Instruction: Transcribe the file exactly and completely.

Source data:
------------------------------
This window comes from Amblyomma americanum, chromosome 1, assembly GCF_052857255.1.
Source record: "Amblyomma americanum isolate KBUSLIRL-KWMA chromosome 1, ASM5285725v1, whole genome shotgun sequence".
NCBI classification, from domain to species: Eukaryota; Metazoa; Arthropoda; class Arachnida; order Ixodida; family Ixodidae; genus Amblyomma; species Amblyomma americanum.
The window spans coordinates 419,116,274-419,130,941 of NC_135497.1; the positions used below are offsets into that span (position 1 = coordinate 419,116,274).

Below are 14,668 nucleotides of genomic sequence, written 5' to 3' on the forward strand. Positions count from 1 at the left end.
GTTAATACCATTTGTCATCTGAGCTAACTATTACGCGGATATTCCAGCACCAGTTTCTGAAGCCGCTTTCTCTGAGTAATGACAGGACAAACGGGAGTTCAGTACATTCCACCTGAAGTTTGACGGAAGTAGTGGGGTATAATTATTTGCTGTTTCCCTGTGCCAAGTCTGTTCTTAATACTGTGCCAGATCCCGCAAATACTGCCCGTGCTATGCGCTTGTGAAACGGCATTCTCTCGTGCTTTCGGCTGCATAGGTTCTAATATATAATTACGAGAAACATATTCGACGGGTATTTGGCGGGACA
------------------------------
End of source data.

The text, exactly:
This window comes from Amblyomma americanum, chromosome 1, assembly GCF_052857255.1.
Source record: "Amblyomma americanum isolate KBUSLIRL-KWMA chromosome 1, ASM5285725v1, whole genome shotgun sequence".
NCBI classification, from domain to species: Eukaryota; Metazoa; Arthropoda; class Arachnida; order Ixodida; family Ixodidae; genus Amblyomma; species Amblyomma americanum.
The window spans coordinates 419,116,274-419,130,941 of NC_135497.1; the positions used below are offsets into that span (position 1 = coordinate 419,116,274).

Below are 14,668 nucleotides of genomic sequence, written 5' to 3' on the forward strand. Positions count from 1 at the left end.
GTTAATACCATTTGTCATCTGAGCTAACTATTACGCGGATATTCCAGCACCAGTTTCTGAAGCCGCTTTCTCTGAGTAATGACAGGACAAACGGGAGTTCAGTACATTCCACCTGAAGTTTGACGGAAGTAGTGGGGTATAATTATTTGCTGTTTCCCTGTGCCAAGTCTGTTCTTAATACTGTGCCAGATCCCGCAAATACTGCCCGTGCTATGCGCTTGTGAAACGGCATTCTCTCGTGCTTTCGGCTGCATAGGTTCTAATATATAATTACGAGAAACATATTCGACGGGTATTTGGCGGGACA